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Myanmar Articles

Yangon Blast in Burma Injures One American Yangon Blast in Burma Injures One American

Since its transition from a military junta to a quasi-civilian democracy in 2011, Burma has seen fewer explosions. However, a recent string of bombings has authorities and the government wondering who is upset, and why. Shortly before midnight on Monday, …

‘They Call it Myanmar’ Director Robert Lieberman Talks At Google ‘They Call it Myanmar’ Director Robert Lieberman Talks At Google

Dr. Robert Lieberman, novelist and director of the film, “They Call it Myanmar: Lifting the Curtain,” recently participated in an “At Google” talk, discussing the film. The late Roger Ebert included the film among his top documentaries of 2012. More …

Clinton Falls Asleep During Obama’s Speech? Clinton Falls Asleep During Obama’s Speech?
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Hillary Clinton is earning some notoriety among web trolls today as a video makes its way around the circuit of her apparently catching a few z’s during President Obama’s speech in Myanmar on Monday. The president was the first American …

Earthquake In China Unnoticed By Google?
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This article was going to be a quick roundup of Google’s response to the earthquake in China – mention a donations page here, a map there, done.  As it turns out, though, the company didn’t provide much material.

Google Resources Help With Myanmar Cyclone Relief

The company organized some of its resources to assist the humanitarian efforts going on in Myanmar, where thousands have died or are missing after a cyclone tore through the country.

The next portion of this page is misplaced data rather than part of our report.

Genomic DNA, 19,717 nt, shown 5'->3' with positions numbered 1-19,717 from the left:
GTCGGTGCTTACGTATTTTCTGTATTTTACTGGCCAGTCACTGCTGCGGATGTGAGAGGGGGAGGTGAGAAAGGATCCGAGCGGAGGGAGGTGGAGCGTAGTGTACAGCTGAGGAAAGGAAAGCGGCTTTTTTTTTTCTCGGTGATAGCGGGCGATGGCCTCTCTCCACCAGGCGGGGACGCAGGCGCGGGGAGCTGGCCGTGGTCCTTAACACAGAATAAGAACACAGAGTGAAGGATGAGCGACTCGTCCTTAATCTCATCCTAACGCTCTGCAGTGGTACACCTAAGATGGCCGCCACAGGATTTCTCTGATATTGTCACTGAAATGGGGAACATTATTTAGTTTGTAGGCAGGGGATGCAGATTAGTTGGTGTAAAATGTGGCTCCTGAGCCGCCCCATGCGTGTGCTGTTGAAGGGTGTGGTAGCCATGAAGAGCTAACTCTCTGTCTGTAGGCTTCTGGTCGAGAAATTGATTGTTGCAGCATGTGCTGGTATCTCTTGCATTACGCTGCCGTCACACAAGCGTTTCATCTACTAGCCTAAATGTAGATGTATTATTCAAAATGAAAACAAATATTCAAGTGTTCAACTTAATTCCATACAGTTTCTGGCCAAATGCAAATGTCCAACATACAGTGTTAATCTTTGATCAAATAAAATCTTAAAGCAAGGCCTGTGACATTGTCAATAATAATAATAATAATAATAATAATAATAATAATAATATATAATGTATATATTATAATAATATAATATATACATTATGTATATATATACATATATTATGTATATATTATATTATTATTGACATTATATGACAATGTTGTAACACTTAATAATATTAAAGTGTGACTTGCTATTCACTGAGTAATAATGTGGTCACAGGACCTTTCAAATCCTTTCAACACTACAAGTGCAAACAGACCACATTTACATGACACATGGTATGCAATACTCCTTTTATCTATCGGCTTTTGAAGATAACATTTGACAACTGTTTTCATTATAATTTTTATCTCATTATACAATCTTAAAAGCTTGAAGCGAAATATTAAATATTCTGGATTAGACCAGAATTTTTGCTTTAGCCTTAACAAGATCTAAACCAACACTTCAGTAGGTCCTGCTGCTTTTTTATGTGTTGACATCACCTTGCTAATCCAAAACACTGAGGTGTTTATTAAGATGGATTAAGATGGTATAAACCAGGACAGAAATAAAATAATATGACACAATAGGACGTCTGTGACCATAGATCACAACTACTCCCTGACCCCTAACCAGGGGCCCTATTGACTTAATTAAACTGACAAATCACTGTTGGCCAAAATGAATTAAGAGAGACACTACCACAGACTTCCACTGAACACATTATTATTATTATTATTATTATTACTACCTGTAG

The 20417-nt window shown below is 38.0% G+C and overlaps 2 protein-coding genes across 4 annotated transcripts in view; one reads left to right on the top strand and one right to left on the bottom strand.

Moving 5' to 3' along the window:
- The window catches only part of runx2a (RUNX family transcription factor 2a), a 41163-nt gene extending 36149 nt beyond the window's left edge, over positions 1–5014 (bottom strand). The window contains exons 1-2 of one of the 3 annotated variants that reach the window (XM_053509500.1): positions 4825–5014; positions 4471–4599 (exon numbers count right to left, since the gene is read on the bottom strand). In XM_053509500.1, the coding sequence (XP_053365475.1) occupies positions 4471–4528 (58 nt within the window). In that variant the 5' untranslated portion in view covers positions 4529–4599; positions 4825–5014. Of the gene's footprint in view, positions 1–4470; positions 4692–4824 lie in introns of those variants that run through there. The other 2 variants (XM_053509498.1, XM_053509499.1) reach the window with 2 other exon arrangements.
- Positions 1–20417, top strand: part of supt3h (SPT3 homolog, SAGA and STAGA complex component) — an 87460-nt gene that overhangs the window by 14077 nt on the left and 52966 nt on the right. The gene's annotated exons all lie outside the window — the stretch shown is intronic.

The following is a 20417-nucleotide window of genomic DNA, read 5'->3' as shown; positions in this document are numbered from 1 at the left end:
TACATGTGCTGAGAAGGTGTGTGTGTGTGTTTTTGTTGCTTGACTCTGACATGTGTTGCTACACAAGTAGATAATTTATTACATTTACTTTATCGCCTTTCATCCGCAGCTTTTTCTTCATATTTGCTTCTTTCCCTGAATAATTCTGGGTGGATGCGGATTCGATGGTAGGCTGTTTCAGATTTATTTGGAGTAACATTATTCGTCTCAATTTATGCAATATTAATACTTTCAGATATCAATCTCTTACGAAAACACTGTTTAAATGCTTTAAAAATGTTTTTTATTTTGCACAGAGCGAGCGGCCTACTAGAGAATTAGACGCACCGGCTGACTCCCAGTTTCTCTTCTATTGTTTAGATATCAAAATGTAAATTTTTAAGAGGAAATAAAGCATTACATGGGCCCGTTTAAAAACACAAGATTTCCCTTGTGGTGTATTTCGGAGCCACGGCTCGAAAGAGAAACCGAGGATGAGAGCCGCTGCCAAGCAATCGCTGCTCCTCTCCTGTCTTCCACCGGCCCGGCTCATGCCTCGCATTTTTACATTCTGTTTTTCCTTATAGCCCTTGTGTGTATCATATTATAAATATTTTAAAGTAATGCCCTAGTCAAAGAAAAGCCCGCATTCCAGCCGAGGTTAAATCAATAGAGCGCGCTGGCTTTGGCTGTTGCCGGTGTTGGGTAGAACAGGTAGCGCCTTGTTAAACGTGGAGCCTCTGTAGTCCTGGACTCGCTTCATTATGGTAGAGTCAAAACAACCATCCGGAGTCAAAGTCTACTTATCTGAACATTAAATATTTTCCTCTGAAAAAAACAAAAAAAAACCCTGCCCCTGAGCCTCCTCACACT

Google Tries To Help After Myanmar Cyclone
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When Google’s making an important announcement, posts will sometimes appear on more than one corporate blog.  Posts relating to Myanmar have been put on at least three, and the Google homepage has been altered, as well.

Citizen Journalists Report On Myanmar

While the Myanmar’s regime attempts to suppress the protests taking place, citizen journalists are playing a key role in delivery of the news to the rest of the world.

Blogs Evade Myanmar Media Ban

When the Soviet Union was under Communist rule, dissidents in Soviet countries exchanged information and commented on current events using photocopied newsletter-style publications called “samizdat” that were handed around from person to person.

Now, the Internet allows dissidents and protesters of all kinds to get information out of totalitarian countries much more quickly (although there are still restrictions that authoritarian regimes — such as those in North Korea and China — can use to make Internet access difficult or even impossible).